Astounded by all the Kissing in Math

Once again, I will start by saying I didn’t always love Math. I struggled with it, and couldn’t figure out how I would ever need it in a life of creative pursuit. Then I had children. Those children are creators in their own rights – with structure and form and spatial relationships. My kids build and design and Math is going to be something they will need on a daily basis in their lives as they unfold. I had to quickly learn to love it, so I could help them become all they want to be. I didn’t want them to struggle, so I delved in to learn the beauty of Math, and found myself quickly caught up in the romance of it.

 

Last night, my little Bean, my seven-year old, fell asleep with this book on his chest. It is filled with mathematical puzzles, geometric shapes, and some of the most poetic language about numbers I have ever encountered. It is a gift. It is set up in one page increments of inestimable beauty, like little devotions on number theory, full of reverence and awe and breathtaking revelations.

We kept finding the word Kiss in the descriptions of the solar system and the astronomical number theories behind the dances of the planets. Planets are said to kiss as they pass, the patterns the orbits create are referred to as harmonics and rhythmic kisses. He just thought of it as funny. I was on the point of tears.

There are metaphysical principles at play here, which are at once mysterious, haunting, and hiding in plain view.

I get that not everyone sees numbers on a page and understands that there is poetry, nuance and beauty swirling there simultaneously. I am just delighted that I found the way to appreciate numbers as more than objects to induce headaches. There are depths and reaches involved in the study of numbers that could take a lifetime to fully comprehend.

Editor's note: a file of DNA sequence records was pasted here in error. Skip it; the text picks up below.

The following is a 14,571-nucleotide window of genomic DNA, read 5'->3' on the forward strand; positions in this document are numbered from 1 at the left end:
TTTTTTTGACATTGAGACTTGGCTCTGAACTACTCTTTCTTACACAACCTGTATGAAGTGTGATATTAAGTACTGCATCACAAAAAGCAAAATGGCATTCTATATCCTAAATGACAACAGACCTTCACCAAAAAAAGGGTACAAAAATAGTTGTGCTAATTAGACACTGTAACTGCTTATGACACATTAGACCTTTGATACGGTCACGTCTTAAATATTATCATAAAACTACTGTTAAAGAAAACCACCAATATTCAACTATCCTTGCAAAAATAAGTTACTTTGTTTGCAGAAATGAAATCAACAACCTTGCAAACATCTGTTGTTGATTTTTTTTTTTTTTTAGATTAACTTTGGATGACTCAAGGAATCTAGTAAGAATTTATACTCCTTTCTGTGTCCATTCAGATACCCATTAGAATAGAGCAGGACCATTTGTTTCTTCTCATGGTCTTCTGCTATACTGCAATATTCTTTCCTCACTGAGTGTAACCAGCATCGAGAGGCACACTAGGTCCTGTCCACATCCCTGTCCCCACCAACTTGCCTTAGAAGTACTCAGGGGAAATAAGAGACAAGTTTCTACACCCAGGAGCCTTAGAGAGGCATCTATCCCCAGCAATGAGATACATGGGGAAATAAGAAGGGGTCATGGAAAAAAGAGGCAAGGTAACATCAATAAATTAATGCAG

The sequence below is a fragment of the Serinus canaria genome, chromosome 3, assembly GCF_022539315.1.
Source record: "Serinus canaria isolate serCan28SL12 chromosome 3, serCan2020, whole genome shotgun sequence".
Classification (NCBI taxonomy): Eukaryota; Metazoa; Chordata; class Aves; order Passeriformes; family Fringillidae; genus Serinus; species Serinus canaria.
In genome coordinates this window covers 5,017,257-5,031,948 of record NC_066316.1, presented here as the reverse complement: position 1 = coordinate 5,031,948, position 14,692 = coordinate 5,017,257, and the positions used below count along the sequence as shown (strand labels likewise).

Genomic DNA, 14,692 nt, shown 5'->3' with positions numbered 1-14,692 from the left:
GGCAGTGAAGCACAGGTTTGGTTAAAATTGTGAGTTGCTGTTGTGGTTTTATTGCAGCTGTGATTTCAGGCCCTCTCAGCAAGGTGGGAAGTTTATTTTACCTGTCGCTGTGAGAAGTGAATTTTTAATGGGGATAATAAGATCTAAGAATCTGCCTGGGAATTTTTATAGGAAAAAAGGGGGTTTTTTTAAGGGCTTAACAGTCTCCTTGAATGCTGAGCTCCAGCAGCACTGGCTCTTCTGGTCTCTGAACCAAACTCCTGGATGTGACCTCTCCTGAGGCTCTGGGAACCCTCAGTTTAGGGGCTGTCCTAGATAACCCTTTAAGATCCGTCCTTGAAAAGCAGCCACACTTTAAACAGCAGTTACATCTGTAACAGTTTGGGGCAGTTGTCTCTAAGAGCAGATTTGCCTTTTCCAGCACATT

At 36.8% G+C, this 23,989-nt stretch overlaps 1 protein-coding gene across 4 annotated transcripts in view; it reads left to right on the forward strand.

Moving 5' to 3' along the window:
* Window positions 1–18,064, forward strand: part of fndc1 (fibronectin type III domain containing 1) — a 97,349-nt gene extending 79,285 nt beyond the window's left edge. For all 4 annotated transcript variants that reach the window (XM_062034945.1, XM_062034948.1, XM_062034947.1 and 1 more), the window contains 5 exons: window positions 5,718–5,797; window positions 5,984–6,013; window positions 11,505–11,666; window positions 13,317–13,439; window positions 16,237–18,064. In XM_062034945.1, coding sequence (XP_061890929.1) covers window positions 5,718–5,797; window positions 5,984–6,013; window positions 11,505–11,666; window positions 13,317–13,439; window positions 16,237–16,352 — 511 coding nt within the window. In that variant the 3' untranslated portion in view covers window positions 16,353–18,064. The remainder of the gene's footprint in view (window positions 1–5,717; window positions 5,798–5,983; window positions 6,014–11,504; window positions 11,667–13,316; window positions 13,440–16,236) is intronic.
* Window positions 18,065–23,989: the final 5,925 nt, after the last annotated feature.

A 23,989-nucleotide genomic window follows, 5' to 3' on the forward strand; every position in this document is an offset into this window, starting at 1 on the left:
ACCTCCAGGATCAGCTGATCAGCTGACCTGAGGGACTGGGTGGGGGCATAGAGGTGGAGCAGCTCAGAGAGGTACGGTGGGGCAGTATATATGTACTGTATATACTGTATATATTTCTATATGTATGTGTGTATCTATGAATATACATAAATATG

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2 Comments Add yours

  1. cinnamonb says:

    Hello –

    I ran across your blog while searching for writing ideas. Your posts have intriguing titles, BTW.

    But I knew I would have to comment when I saw “Math” in your tag cloud. I’m a retired math prof and also — a poet! Of course I found this post’s title especially intriguing and that book sounds very cool. And the idea of the planets “kissing” – cosmic indeed. And good for you in your commitment to learning about Math to be of service to your children; and especially good for you that you came to appreciate it so much.

    Hope you get to read this.

    Like

    1. Liesl Garner says:

      Thank you so much for stopping by. I have become completely enamored with math and physics and all things geeky and brainiac. I’m old enough to no longer be embarrassed that I have a good mind, and finally ready to stretch it to its limits. Thank you again for your kind words.

      Like

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